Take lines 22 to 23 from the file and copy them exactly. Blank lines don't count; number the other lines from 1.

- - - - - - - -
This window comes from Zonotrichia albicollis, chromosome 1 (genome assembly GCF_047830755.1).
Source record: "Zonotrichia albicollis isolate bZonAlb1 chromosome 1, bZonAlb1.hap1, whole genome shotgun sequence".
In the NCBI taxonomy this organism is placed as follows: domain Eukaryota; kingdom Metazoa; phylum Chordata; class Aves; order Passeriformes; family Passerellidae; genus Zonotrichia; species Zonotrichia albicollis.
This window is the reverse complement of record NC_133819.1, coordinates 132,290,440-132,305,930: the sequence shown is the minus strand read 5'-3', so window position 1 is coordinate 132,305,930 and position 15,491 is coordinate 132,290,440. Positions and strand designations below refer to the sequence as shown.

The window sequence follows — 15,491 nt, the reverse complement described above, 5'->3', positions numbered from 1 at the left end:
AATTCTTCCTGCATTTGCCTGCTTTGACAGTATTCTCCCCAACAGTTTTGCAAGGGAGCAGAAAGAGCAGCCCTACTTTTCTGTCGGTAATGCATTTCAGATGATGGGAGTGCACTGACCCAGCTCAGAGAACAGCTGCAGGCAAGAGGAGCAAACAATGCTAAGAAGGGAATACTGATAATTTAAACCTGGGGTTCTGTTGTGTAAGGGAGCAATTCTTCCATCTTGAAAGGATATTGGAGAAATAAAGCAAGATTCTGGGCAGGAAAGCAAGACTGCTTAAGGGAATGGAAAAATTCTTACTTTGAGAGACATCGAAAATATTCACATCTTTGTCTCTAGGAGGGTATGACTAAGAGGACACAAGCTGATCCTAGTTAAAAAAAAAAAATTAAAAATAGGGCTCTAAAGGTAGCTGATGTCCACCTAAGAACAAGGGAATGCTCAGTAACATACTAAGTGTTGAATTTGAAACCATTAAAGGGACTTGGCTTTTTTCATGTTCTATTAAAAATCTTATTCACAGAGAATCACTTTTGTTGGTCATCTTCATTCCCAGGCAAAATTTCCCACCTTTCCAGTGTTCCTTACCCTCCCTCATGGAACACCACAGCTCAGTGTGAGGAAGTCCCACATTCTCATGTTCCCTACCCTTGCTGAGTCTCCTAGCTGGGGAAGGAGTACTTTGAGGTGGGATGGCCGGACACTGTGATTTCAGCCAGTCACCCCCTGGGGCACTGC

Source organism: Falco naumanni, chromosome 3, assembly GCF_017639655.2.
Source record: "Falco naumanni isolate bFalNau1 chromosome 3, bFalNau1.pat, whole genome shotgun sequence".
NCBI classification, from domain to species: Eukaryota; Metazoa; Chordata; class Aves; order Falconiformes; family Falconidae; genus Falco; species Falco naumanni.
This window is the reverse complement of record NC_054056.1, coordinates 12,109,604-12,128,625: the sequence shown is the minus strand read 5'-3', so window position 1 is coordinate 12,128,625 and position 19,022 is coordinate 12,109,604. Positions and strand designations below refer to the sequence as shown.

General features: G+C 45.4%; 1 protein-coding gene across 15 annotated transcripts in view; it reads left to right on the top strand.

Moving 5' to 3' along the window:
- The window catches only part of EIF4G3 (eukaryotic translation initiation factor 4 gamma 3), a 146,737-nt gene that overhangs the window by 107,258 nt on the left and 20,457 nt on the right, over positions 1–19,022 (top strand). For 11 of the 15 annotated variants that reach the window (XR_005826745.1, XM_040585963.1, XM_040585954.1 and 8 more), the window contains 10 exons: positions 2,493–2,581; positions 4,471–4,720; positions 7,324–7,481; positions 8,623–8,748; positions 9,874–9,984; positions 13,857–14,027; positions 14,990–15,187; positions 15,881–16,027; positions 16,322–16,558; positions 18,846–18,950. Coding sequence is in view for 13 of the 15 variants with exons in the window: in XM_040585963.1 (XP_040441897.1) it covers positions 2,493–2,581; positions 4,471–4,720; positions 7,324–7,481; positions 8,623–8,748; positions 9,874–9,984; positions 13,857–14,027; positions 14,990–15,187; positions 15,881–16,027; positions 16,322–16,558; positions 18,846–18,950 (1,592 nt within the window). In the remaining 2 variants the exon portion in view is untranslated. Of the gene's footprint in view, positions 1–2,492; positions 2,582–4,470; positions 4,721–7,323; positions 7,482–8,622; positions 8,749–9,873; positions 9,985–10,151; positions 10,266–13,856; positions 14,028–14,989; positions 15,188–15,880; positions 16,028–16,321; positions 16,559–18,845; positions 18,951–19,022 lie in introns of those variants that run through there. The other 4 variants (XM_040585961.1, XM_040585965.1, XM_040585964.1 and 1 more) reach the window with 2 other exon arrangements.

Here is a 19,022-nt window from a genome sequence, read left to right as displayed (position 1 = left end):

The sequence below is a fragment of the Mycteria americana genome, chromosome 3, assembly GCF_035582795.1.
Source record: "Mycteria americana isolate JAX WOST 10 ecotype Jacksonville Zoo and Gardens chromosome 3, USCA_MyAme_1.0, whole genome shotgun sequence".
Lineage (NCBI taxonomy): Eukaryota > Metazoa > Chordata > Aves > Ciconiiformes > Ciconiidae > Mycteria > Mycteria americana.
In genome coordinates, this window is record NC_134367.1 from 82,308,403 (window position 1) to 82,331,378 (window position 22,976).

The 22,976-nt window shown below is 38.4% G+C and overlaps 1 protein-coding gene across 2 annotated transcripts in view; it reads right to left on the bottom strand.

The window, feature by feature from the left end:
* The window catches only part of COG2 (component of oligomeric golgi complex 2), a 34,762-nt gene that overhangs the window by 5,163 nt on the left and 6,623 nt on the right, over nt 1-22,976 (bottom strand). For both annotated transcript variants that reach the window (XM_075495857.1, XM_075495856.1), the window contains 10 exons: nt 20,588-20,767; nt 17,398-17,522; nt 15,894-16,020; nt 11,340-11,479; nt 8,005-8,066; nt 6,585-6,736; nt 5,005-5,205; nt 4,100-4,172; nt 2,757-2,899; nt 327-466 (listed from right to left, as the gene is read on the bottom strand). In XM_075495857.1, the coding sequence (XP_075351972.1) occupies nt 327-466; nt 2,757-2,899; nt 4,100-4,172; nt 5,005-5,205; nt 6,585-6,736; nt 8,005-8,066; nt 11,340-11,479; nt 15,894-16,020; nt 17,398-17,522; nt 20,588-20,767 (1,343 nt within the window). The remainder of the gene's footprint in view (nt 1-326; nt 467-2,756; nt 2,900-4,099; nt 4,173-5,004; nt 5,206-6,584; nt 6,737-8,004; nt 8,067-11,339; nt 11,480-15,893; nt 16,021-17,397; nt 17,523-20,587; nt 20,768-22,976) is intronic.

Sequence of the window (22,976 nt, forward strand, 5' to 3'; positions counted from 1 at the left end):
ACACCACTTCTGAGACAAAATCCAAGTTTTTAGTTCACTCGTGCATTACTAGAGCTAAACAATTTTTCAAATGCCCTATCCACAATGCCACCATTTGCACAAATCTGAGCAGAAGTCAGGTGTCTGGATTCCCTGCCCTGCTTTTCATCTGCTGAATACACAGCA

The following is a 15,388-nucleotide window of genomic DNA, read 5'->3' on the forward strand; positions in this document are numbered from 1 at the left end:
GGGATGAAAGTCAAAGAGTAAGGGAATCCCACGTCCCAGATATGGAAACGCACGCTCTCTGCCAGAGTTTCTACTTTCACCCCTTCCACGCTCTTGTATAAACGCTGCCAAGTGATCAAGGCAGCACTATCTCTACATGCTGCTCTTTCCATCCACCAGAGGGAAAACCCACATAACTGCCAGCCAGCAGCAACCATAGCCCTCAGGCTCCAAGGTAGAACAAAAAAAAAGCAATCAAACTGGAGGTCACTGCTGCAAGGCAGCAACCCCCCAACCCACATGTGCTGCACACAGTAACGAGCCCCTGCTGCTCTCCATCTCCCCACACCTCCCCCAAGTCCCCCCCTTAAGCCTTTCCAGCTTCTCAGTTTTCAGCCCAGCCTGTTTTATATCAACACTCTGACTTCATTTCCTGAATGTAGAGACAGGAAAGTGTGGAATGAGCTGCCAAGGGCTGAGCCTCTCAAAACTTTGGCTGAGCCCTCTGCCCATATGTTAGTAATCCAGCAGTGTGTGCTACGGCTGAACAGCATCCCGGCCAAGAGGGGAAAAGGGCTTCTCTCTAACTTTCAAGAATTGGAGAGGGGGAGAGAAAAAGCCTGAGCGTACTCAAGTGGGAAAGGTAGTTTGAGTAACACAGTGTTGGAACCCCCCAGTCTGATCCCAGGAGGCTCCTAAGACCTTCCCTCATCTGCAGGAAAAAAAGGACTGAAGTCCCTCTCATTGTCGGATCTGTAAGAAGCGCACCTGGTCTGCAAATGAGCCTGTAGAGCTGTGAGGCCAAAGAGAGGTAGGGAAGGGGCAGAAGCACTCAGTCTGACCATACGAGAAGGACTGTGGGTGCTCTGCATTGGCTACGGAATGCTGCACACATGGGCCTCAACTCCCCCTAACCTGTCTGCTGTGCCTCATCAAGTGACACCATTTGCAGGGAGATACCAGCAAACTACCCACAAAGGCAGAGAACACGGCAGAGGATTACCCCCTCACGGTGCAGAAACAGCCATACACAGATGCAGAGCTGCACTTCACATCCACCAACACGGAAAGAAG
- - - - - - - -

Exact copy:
Sequence of the window (22,976 nt, forward strand, 5' to 3'; positions counted from 1 at the left end):
ACACCACTTCTGAGACAAAATCCAAGTTTTTAGTTCACTCGTGCATTACTAGAGCTAAACAATTTTTCAAATGCCCTATCCACAATGCCACCATTTGCACAAATCTGAGCAGAAGTCAGGTGTCTGGATTCCCTGCCCTGCTTTTCATCTGCTGAATACACAGCA